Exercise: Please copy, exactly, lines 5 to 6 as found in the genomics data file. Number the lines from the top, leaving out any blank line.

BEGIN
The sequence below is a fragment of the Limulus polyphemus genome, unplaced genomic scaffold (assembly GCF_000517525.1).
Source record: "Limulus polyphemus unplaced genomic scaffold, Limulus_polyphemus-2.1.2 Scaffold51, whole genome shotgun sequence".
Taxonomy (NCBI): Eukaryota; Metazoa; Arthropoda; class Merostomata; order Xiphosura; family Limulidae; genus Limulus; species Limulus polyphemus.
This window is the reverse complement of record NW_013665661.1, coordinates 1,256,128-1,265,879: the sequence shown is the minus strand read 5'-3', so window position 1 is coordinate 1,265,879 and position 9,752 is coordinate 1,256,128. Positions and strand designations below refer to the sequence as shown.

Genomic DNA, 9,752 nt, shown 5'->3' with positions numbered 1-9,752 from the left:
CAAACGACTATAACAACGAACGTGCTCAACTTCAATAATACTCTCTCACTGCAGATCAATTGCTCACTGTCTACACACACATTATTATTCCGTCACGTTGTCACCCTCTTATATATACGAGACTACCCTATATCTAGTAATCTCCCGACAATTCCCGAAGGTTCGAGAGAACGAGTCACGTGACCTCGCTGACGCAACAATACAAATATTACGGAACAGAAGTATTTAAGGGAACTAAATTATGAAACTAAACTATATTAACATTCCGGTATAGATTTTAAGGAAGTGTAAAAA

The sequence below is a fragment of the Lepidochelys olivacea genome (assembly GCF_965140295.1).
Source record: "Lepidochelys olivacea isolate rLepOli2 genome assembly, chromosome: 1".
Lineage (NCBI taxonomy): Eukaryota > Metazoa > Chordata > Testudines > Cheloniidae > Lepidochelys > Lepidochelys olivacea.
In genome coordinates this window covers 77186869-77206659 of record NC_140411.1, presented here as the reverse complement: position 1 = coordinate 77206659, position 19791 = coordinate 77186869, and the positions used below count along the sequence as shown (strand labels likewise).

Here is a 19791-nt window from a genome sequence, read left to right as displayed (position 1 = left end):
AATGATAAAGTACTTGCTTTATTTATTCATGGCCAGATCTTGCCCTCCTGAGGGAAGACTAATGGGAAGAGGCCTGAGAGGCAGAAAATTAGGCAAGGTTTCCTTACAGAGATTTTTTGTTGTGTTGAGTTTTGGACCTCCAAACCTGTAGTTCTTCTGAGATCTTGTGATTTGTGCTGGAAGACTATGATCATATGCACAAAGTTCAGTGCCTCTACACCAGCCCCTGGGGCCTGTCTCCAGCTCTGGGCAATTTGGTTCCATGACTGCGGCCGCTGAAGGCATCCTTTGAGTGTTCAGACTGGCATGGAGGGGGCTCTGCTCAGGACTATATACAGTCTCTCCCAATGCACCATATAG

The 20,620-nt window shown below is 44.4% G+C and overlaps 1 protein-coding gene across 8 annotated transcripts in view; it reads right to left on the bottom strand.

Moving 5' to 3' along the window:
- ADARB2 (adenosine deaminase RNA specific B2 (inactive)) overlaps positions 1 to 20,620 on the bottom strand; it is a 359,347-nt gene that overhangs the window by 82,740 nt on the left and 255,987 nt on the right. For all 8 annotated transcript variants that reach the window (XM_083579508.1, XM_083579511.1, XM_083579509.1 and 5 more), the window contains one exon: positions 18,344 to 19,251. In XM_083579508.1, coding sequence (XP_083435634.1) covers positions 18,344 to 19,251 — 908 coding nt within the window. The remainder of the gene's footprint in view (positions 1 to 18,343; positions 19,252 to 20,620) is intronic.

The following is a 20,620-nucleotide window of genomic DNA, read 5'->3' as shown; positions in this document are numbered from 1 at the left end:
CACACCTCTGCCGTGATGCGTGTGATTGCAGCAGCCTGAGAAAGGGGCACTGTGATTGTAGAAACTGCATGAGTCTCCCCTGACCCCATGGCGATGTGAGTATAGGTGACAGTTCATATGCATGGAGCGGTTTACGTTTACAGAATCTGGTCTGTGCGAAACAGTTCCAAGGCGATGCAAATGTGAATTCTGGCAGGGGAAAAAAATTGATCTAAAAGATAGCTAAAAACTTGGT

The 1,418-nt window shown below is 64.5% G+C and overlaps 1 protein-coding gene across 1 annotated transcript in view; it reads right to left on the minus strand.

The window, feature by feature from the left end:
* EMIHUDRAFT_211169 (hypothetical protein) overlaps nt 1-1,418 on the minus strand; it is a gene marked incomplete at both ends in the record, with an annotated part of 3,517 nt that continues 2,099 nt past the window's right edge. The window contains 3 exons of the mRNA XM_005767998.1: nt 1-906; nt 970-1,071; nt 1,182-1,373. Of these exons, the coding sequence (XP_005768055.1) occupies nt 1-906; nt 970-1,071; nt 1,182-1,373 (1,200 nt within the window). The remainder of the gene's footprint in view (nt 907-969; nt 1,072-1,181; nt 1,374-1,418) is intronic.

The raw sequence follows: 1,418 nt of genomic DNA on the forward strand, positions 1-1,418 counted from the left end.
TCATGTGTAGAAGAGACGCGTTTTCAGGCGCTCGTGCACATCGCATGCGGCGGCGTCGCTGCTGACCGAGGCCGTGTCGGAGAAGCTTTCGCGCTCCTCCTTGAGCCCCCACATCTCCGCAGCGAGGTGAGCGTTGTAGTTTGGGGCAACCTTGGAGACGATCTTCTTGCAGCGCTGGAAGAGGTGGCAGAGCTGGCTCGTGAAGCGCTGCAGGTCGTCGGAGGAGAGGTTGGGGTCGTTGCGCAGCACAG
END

Genomic DNA, 9,752 nt, shown 5'->3' with positions numbered 1-9,752 from the left:
CAAACGACTATAACAACGAACGTGCTCAACTTCAATAATACTCTCTCACTGCAGATCAATTGCTCACTGTCTACACACACATTATTATTCCGTCACGTTGTCACCCTCTTATATATACGAGACTACCCTATATCTAGTAATCTCCCGACAATTCCCGAAGGTTCGAGAGAACGAGTCACGTGACCTCGCTGACGCAACAATACAAATATTACGGAACAGAAGTATTTAAGGGAACTAAATTATGAAACTAAACTATATTAACATTCCGGTATAGATTTTAAGGAAGTGTAAAAA